BRAF inhibitor cessation prior to disease progression in metastatic melanoma: Long-term outcomes

Document Type

Journal Article

Publication Title

European Journal of Cancer



First Page


Last Page


PubMed ID





School of Medical and Health Sciences


Lee, J., Ahmed, T., Maurichi, A., Di Guardo, L., Stagno, A. M., Warburton, L., . . . Carlino, M. S. (2023). BRAF inhibitor cessation prior to disease progression in metastatic melanoma: Long-term outcomes. European Journal of Cancer, 179, 87-97. https://doi.org/10.1016/j.ejca.2022.11.009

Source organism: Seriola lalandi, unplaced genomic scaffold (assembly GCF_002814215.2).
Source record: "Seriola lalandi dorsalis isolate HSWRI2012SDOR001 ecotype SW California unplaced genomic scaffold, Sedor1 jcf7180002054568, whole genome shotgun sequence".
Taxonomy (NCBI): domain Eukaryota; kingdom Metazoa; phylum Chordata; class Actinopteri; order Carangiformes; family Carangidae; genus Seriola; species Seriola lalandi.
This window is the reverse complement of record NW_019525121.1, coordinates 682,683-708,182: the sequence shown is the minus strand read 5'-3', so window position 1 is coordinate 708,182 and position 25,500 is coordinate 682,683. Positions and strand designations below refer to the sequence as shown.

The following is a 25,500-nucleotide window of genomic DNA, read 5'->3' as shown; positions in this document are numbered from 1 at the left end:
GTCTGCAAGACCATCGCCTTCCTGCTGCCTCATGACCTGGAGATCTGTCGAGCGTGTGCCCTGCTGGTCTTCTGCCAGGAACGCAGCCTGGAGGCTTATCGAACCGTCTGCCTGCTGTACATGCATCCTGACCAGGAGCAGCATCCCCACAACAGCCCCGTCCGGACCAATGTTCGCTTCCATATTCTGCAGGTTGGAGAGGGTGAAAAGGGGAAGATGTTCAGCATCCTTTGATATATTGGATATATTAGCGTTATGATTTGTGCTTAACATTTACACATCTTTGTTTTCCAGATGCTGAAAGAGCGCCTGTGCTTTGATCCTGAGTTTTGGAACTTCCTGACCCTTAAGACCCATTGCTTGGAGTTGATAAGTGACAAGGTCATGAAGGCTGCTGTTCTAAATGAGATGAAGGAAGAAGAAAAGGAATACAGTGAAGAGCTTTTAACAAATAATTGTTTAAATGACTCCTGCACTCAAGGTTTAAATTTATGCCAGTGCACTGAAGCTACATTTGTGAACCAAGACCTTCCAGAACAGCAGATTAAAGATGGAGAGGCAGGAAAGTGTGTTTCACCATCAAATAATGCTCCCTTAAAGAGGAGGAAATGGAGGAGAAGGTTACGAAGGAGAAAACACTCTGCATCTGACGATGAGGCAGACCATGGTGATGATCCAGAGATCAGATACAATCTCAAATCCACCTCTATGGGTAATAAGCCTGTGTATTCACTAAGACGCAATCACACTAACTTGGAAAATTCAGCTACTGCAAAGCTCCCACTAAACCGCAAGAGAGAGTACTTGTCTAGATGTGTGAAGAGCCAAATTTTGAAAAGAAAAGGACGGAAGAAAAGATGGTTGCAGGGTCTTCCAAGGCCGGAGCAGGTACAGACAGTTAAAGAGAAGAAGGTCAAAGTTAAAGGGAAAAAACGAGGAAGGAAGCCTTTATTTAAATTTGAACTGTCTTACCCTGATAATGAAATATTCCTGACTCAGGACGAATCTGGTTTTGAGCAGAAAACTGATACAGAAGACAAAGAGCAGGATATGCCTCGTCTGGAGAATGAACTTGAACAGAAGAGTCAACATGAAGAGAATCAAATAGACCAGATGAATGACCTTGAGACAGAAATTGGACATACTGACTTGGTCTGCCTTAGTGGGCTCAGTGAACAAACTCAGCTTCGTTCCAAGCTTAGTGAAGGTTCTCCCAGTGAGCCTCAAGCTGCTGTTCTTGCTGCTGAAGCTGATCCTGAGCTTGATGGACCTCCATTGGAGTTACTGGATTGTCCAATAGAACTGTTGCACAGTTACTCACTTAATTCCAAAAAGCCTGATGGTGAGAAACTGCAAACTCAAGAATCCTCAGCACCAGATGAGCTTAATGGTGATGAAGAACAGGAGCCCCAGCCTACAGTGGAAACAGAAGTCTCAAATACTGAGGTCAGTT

Background: BRAF mutant melanoma treated with BRAF ± MEK inhibitor (targeted therapy) has a high response rate; however, most patients progress (PD). Some patients have durable response, but it is unknown whether treatment can be discontinued in these patients. We describe the recurrence risk, progression patterns, response to subsequent treatment, and survival of patients with advanced melanoma who ceased targeted therapy prior to PD. Patients and methods: Ninety-four patients who ceased targeted therapy without progression were identified retrospectively from 11 centres: 45 were male; 81 V600E; 88 stage IV. Fifty-nine were treated with BRAF + MEK inhibitor, and 35 were treated with BRAF inhibitor alone. Median treatment duration was 29.6 months (range 0.36–77.9). At cessation, 67 were in complete response, 21 in partial response, and 2 stable disease. Results: After median follow-up from cessation of 42.9 months (range 0.0–88.7), 36 (38%) progressed; median time to progression was 4.7 months (range 0.7–56.9); 30 (83%) were asymptomatic and 7 (19%) had new brain metastases. Progression rates did not differ by best response: 34% for complete response and 43% for partial response (P = 0.65). Treatment duration was strongly associated with risk of progression: Median treatment duration was 18.3 (range 0.85–65.7) months for those who progressed and 34.6 (range 0.36–77.9) months for those who did not (P = 0.0004). Twenty-two received further targeted therapy with 15 (68%) responses. Conclusion: Risk of progression after cessation of targeted therapy is strongly associated with treatment duration. Response to retreatment with targeted therapy is high.



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